Can libertarians be opposed to a hedonistic lifestyle?
My wife and I live in Alabama and are active in libertarian causes. My wife is a physician, and I’m a political consultant. We receive questions from non-libertarians like “Do you believe in free sex?” or “Why do you believe that people should smoke marijuana” quite frequently. These sorts of questions often come from physicians, elected politicians and other reasonably intelligent people as a common part of our political discourse.
Another doctor in Alabama is apparently in the same situation. Chuck George writes:
There is an American national Libertarian Party and there are state Libertarian Parties. There are many libertarians elected to lower offices but none to Congress. There have been Libertarian presidential candidates for many years.
The Party has been adversely affected in the past by fringe elements that have attached themselves and have garnered much attention for their social issues. They tend not to be supportive of general libertarian principles. These have been rather flamboyant libertines who espouse and flaunt their life style, which doesn’t attract many from the heartland.
Socially there isn’t much dispute among the convinced: libertarianism proscribes any governmental restraints on action that doesn’t infringe demonstrably on others’ well-being. This means the hedonists are supported in their right to freedom from governmentally coerced proscription of their behavior. They need not be considered conventionally correct or morally correct or socially approved for such behavior.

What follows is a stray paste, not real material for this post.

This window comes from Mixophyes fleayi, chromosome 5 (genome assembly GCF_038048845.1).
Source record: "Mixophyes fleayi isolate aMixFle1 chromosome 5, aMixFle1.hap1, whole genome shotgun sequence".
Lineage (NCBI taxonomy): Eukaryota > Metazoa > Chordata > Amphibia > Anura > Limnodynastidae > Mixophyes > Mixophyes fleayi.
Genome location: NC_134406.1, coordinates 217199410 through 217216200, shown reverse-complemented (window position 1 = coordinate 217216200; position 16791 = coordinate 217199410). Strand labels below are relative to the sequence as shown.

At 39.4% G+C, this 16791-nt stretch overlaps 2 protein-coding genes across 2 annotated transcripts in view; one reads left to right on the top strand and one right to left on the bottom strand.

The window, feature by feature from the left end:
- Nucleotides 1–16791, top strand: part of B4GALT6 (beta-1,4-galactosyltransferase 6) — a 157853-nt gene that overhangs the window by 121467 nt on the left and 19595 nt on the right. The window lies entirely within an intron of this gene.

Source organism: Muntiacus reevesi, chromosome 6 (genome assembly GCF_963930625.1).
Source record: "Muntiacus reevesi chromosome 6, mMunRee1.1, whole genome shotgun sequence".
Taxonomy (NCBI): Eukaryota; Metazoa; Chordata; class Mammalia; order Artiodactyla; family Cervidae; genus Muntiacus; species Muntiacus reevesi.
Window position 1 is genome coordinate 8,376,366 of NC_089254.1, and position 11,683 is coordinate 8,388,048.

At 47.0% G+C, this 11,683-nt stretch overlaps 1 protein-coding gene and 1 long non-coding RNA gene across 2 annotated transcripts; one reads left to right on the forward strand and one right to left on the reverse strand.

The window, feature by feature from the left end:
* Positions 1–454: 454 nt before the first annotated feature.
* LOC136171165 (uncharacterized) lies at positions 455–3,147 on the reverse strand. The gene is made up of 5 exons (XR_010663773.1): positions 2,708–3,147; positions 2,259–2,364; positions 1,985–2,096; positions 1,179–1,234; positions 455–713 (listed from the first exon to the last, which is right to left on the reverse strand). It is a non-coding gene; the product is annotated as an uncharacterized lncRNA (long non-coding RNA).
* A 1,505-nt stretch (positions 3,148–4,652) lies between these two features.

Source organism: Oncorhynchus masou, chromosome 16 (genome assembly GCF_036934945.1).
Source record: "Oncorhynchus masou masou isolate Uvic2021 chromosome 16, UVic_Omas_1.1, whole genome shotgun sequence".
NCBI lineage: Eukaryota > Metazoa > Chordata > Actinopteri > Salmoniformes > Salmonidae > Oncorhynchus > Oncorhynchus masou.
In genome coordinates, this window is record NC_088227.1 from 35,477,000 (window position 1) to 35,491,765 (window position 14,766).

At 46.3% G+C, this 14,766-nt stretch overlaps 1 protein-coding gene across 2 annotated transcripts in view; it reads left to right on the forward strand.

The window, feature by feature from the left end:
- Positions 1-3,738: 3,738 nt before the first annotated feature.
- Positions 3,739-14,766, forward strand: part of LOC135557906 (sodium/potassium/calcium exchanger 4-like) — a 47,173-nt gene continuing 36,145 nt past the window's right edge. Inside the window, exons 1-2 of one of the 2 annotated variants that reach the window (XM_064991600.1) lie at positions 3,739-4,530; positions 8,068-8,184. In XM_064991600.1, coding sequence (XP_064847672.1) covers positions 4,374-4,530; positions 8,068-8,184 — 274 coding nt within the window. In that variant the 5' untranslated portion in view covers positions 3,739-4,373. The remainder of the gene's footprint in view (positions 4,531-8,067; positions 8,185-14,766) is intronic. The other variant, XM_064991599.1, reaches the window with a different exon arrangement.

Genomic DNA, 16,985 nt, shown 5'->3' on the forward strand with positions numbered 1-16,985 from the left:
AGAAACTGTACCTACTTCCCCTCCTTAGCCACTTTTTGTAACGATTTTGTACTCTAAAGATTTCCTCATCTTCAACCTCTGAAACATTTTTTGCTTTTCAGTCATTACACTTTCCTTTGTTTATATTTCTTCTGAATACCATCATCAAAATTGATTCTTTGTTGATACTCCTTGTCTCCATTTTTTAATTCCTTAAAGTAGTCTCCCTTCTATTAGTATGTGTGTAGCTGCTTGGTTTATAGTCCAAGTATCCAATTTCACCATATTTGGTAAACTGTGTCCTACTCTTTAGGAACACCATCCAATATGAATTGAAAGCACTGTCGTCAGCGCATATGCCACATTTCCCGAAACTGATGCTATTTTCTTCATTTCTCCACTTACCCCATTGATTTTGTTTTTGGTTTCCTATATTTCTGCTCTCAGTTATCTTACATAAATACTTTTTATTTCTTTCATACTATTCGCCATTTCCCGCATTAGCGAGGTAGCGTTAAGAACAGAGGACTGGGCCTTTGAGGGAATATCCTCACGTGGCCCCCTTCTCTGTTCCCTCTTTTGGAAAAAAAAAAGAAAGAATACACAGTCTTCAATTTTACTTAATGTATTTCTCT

George is generally correct, although I find fault in a couple of lines in his article. A minor point is that there is a l-ibertarian in the House by the name of Ron Paul, but no L-ibertarians are elected to either house of Congress. The second point I’d challenge is that many of the fringe elements to which George referred are truly supportive of libertarian principles. Although many libertarians disagree with some of his views, Starchild certainly serves as a colorful example. I don’t know anyone who would dispute the libertarian credentials of Angela Keaton or Terry Liberty Parker of Austin.
Like any significant political movement, the libertarian cause is represented by various coalitions. Most of these may be considered “fringe elements” to people motivated by other causes. In Alabama, it seems that the three most vocal groups consist of people concerned primarily about government spending and taxation, strong Second Amendment advocates, and those interested in the legalization of medical marijuana. Other locations vary, and I’ve plenty of friends around the world who view peace, recreational drug legalization or sexual freedom as their primary political causes.
Simply because I am a libertarian does not mean that I am heading off to the local orgy, condoms and Extacy in hand. I could just as easily be heading for the shooting range, AA meeting (recent South Park episode notwithstanding), church function or even just to the grocery store to pick up some milk and eggs.
George stated that those with libertine values don’t “attract many from the heartland,” and he is quite correct. If he, my wife, and I seem to be having the same problem with how many define libertarianism to outsiders, perhaps the libertarian movement has not done a sufficient job at defining (or promoting) the term. It now seems that two out of two local doctors agree.